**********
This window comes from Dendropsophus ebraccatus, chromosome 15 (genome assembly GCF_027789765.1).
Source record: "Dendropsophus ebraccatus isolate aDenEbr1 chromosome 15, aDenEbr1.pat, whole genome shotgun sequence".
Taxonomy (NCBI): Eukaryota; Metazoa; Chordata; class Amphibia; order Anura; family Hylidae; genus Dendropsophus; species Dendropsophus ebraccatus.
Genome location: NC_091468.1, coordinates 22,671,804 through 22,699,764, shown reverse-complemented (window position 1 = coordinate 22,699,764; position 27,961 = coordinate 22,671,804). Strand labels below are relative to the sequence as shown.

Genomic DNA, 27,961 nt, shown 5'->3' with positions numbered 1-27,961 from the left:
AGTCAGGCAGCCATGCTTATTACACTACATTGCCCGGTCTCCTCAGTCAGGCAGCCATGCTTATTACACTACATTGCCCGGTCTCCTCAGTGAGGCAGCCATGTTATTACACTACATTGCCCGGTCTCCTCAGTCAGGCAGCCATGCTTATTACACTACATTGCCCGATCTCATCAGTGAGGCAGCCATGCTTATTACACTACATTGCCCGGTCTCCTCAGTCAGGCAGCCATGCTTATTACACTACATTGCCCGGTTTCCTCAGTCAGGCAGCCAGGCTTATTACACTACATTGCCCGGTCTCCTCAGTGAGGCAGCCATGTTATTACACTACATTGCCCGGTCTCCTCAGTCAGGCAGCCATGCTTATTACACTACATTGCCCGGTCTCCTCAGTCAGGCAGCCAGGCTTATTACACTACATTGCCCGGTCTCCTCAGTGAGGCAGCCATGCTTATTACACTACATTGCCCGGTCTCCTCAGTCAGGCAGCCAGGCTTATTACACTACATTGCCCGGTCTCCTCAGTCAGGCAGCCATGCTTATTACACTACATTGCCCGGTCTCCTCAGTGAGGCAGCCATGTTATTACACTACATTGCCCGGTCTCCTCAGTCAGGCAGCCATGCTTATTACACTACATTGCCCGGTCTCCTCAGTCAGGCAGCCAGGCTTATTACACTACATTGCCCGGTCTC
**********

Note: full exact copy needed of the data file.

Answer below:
This window comes from Dendropsophus ebraccatus, chromosome 15 (genome assembly GCF_027789765.1).
Source record: "Dendropsophus ebraccatus isolate aDenEbr1 chromosome 15, aDenEbr1.pat, whole genome shotgun sequence".
Taxonomy (NCBI): Eukaryota; Metazoa; Chordata; class Amphibia; order Anura; family Hylidae; genus Dendropsophus; species Dendropsophus ebraccatus.
Genome location: NC_091468.1, coordinates 22,671,804 through 22,699,764, shown reverse-complemented (window position 1 = coordinate 22,699,764; position 27,961 = coordinate 22,671,804). Strand labels below are relative to the sequence as shown.

Genomic DNA, 27,961 nt, shown 5'->3' with positions numbered 1-27,961 from the left:
AGTCAGGCAGCCATGCTTATTACACTACATTGCCCGGTCTCCTCAGTCAGGCAGCCATGCTTATTACACTACATTGCCCGGTCTCCTCAGTGAGGCAGCCATGTTATTACACTACATTGCCCGGTCTCCTCAGTCAGGCAGCCATGCTTATTACACTACATTGCCCGATCTCATCAGTGAGGCAGCCATGCTTATTACACTACATTGCCCGGTCTCCTCAGTCAGGCAGCCATGCTTATTACACTACATTGCCCGGTTTCCTCAGTCAGGCAGCCAGGCTTATTACACTACATTGCCCGGTCTCCTCAGTGAGGCAGCCATGTTATTACACTACATTGCCCGGTCTCCTCAGTCAGGCAGCCATGCTTATTACACTACATTGCCCGGTCTCCTCAGTCAGGCAGCCAGGCTTATTACACTACATTGCCCGGTCTCCTCAGTGAGGCAGCCATGCTTATTACACTACATTGCCCGGTCTCCTCAGTCAGGCAGCCAGGCTTATTACACTACATTGCCCGGTCTCCTCAGTCAGGCAGCCATGCTTATTACACTACATTGCCCGGTCTCCTCAGTGAGGCAGCCATGTTATTACACTACATTGCCCGGTCTCCTCAGTCAGGCAGCCATGCTTATTACACTACATTGCCCGGTCTCCTCAGTCAGGCAGCCAGGCTTATTACACTACATTGCCCGGTCTC